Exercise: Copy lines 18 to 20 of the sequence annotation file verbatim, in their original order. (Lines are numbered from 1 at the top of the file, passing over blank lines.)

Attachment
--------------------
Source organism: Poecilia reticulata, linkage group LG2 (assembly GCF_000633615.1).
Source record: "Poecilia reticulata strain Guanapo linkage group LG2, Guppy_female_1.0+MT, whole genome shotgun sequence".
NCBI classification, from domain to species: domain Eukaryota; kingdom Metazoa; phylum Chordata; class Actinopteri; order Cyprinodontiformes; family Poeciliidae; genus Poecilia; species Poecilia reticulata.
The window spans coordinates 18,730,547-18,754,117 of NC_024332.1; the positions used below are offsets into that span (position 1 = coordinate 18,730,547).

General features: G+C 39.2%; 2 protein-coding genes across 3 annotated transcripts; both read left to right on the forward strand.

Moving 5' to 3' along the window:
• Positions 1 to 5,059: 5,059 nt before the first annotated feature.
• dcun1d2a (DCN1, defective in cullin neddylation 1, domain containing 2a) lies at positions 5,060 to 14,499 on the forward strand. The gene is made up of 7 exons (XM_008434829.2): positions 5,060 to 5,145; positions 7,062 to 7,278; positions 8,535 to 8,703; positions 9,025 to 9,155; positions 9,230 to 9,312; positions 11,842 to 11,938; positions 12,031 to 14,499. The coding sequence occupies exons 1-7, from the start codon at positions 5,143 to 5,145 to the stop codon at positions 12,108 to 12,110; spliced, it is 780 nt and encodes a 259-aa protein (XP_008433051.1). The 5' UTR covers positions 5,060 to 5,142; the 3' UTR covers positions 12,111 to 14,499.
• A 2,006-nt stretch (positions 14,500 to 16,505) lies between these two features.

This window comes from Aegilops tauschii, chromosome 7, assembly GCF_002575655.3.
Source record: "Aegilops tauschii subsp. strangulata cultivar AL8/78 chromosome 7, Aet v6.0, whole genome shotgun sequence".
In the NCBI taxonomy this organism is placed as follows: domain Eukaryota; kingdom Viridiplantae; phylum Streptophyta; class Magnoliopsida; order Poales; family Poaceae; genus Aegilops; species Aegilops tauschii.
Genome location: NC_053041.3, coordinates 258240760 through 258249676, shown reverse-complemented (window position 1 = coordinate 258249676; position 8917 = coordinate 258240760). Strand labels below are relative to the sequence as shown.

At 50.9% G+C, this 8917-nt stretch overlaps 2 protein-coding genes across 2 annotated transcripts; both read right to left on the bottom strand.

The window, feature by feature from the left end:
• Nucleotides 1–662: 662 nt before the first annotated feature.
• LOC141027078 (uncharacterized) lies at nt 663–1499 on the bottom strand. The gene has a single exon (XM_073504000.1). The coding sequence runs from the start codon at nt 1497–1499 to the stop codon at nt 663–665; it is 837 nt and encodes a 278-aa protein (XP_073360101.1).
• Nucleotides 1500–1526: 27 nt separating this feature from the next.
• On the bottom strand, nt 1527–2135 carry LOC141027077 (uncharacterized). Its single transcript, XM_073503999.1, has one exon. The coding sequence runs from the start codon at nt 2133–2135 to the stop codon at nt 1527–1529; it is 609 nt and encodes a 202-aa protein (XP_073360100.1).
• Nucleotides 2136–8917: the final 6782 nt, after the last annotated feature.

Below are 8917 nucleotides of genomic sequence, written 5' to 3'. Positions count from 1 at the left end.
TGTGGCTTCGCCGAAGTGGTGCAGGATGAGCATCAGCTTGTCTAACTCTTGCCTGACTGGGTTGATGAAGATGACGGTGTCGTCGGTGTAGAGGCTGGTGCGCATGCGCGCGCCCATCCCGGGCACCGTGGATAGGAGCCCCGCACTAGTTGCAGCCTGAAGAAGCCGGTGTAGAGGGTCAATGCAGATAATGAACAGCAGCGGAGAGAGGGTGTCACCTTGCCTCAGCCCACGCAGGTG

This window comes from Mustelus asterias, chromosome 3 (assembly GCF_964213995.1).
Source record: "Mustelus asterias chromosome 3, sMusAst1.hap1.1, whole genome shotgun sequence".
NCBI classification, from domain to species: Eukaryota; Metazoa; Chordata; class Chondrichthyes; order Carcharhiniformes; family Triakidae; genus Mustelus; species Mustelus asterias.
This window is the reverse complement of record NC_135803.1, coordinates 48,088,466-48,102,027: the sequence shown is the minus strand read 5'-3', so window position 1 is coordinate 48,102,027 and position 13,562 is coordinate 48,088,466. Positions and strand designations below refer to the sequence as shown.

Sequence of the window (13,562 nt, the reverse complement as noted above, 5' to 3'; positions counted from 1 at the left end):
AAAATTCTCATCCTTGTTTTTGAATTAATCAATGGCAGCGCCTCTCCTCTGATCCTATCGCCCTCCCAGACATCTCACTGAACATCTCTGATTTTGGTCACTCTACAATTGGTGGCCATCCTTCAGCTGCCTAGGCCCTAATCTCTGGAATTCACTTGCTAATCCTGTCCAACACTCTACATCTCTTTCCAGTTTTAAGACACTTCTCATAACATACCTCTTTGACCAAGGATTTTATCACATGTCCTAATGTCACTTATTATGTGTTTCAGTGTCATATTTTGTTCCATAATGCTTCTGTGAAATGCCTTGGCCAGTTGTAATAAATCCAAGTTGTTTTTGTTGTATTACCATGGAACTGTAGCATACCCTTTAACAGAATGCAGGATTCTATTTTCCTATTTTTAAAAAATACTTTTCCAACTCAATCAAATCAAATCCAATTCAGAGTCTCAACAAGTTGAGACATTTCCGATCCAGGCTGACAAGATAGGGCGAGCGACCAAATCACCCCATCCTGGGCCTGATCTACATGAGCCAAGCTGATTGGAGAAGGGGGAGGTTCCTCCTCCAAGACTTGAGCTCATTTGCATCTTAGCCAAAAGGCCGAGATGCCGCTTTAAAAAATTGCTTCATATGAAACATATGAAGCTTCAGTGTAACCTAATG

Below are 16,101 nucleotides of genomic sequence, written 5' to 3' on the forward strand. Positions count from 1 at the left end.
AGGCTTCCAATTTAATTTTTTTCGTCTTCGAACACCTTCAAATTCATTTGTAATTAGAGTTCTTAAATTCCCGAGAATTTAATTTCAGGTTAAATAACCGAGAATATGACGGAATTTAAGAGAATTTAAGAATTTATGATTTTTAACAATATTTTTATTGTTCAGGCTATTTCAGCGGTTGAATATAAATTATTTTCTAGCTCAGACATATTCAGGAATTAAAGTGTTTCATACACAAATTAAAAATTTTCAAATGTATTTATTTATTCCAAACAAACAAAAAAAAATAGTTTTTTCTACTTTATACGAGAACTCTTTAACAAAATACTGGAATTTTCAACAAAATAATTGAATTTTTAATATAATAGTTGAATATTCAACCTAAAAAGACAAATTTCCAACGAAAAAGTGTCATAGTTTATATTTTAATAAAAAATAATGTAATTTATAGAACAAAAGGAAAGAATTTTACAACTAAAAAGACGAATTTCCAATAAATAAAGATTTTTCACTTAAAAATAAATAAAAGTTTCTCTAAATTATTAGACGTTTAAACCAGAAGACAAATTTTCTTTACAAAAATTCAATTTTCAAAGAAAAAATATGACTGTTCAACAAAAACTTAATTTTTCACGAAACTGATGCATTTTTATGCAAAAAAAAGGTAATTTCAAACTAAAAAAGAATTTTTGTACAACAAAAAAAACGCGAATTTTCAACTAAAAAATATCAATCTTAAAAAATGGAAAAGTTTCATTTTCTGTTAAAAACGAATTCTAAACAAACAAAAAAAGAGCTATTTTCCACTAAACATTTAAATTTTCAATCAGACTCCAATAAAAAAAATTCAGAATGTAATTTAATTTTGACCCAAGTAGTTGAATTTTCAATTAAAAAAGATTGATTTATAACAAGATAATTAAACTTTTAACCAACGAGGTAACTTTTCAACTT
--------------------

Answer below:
• Nucleotides 1500–1526: 27 nt separating this feature from the next.
• On the bottom strand, nt 1527–2135 carry LOC141027077 (uncharacterized). Its single transcript, XM_073503999.1, has one exon. The coding sequence runs from the start codon at nt 2133–2135 to the stop codon at nt 1527–1529; it is 609 nt and encodes a 202-aa protein (XP_073360100.1).
• Nucleotides 2136–8917: the final 6782 nt, after the last annotated feature.